Chicken update

Discussion in 'The Watercooler' started by gcvmom, Mar 9, 2009.

  1. gcvmom

    gcvmom Here we go again!

    Here's my babies... all grown up at nearly 5 months old! No eggs yet, though. I imagine they'll be laying soon.
    Last edited: Mar 9, 2009
  2. KTMom91

    KTMom91 Well-Known Member

    How cute! Butterscotch is such a pretty hair would look great in that shade of red. I can just see Martin the hair god's expression when I bring in a picture of a chicken and say, "I want it THAT color this time!"
  3. Lothlorien

    Lothlorien Active Member Staff Member

    aren't they just purdy? So, I'm assuming they are all hens? You got to keep them all? Getting any eggs, yet?

    They really are nice colors, especially the brownies.
  4. gcvmom

    gcvmom Here we go again!

  5. gcvmom

    gcvmom Here we go again!

    Yup, Loth -- all hens. No eggs yet. I thought for sure we'd have some by Valentine's day, but I guess not. Maybe as the weather warms up and the days get longer...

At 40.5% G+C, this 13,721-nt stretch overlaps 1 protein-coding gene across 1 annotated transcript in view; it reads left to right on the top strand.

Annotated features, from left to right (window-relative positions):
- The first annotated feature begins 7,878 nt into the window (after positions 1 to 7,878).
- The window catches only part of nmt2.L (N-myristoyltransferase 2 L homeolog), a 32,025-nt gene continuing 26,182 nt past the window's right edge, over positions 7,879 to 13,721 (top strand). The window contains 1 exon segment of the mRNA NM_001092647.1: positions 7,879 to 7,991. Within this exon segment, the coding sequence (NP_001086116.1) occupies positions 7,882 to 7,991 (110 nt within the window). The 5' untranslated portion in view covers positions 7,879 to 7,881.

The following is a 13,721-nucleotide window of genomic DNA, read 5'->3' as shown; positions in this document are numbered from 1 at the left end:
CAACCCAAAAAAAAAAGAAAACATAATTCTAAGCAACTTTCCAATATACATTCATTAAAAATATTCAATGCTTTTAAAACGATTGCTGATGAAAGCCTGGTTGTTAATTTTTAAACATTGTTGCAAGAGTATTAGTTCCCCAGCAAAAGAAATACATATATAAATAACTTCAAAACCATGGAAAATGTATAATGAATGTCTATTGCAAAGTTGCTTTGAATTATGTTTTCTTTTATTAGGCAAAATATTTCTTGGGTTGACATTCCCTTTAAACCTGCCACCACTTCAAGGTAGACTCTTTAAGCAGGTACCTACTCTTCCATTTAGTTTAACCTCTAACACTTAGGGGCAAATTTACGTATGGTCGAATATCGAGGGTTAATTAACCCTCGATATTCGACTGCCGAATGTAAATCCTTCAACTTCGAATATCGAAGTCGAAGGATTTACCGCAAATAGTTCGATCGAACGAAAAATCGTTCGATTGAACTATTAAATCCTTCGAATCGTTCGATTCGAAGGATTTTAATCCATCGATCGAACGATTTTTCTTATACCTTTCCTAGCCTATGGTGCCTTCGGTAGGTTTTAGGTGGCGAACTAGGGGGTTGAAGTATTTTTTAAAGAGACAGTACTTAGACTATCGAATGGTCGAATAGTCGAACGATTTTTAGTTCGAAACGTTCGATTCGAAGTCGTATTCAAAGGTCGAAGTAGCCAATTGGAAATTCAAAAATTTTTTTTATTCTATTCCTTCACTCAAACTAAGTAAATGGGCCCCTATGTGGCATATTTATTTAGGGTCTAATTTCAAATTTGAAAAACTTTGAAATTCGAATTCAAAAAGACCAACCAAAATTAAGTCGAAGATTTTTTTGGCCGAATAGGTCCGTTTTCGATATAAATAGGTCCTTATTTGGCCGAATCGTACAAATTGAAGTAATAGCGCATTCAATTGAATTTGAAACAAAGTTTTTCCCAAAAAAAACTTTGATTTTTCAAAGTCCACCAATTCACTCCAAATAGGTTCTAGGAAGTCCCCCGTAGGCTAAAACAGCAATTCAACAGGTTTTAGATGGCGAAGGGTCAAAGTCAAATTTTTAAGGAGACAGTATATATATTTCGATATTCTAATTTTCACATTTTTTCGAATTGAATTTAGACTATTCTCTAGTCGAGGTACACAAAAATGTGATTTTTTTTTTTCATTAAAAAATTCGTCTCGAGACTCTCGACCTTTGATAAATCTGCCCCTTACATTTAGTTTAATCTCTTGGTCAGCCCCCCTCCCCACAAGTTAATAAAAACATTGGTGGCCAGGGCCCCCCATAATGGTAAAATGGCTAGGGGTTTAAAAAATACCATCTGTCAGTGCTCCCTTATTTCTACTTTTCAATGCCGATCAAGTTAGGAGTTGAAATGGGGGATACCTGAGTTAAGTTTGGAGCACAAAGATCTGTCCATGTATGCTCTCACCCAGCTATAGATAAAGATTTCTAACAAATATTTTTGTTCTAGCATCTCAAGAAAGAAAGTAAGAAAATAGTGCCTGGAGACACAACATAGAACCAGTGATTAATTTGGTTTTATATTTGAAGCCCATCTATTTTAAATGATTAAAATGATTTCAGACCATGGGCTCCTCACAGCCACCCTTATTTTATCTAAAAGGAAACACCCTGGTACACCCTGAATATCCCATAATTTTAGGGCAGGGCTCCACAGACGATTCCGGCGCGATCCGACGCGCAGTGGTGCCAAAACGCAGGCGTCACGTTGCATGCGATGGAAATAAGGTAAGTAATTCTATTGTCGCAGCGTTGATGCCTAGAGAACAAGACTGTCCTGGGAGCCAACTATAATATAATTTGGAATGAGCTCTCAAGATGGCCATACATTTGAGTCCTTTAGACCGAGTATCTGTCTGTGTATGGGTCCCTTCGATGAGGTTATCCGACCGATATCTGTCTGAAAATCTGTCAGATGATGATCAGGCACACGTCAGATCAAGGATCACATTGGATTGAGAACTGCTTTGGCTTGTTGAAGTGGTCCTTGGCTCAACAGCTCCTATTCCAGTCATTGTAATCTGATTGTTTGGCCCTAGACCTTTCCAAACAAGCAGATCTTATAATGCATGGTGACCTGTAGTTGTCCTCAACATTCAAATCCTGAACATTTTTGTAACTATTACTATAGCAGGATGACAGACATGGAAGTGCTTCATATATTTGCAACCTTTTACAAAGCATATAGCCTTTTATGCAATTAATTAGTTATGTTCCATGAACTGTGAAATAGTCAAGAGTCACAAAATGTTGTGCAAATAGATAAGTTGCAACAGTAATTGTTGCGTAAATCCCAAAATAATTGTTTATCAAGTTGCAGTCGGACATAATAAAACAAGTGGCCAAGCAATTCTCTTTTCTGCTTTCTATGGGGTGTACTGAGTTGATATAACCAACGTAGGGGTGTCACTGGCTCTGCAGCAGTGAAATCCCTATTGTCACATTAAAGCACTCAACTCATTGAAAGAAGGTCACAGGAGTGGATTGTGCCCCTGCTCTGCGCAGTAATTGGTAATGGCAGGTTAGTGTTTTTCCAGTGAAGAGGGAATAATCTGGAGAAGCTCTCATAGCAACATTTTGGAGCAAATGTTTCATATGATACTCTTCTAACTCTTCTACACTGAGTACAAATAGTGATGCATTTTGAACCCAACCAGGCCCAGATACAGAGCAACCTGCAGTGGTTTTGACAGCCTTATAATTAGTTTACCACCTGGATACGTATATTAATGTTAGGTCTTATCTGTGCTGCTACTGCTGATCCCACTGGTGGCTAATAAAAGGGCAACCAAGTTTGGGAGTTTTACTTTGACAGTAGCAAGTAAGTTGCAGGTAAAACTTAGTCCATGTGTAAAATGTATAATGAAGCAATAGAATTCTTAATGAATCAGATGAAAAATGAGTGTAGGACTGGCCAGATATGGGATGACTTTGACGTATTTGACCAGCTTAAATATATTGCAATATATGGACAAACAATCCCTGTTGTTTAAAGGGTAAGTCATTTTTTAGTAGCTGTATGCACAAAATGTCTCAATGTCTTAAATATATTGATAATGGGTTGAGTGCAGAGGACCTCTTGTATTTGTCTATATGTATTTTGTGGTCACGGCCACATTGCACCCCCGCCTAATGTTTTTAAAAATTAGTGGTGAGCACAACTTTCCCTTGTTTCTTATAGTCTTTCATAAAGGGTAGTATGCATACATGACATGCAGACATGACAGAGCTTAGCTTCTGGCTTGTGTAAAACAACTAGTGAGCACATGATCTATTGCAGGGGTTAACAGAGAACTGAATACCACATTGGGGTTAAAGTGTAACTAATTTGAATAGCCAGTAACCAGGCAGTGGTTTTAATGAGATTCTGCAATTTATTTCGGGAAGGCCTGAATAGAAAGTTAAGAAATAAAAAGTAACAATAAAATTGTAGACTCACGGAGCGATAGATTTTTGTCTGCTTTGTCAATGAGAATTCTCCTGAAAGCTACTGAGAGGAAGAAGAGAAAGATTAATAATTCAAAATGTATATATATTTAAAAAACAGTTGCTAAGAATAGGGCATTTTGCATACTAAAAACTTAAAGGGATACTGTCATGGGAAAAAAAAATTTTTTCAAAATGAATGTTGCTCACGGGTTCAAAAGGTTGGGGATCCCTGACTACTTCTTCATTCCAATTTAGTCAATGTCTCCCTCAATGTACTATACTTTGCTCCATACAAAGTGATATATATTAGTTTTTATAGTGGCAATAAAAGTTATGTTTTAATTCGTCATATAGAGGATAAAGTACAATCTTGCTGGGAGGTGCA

They are definitely more chicken-like than Herbert was. Not nearly as eager to be held, and they prefer eachother's company. They only time they come running to me is if they see I've got treats in hand!
  6. mstang67chic

    mstang67chic Going Green

    *sniff* They are all grown up! Those reds are such a wonderful color and the blacks are purty too! I just can't believe how fast they grow!
  7. Wiped Out

    Wiped Out Well-Known Member Staff Member

    Great pics!!
  8. gcvmom

    gcvmom Here we go again!

    They grow amazingly fast!

    Yes, the reds are very striking, aren't they? Supposedly we'll get brown eggs from them. The feathers on the blacks have an irridescent green and sometimes blue, depending on how the light hits them. Very pretty. The blacks seem to be a bit smarter than the reds, but they are more slight in their build. The reds probably outweigh the blacks 2:1.

    The local hawk(s) have already discovered them and have been seen just hovering above our yard, no doubt pondering how they can get at them when they're in their run (an 8-foot mesh cube)! We do let them out for short periods to roam the yard when we're outside. I think they have the safety in numbers advantage that Herbert never did. Four pairs of eyes are much better at spotting danger than just one!
  9. Marguerite

    Marguerite Active Member

    They will look out for one another.

    Interesting how they eat just about everything else, but they've left your gazanias alone... I think I'll have to plant some gazanias in our backyard, our chooks kick everything else to dust.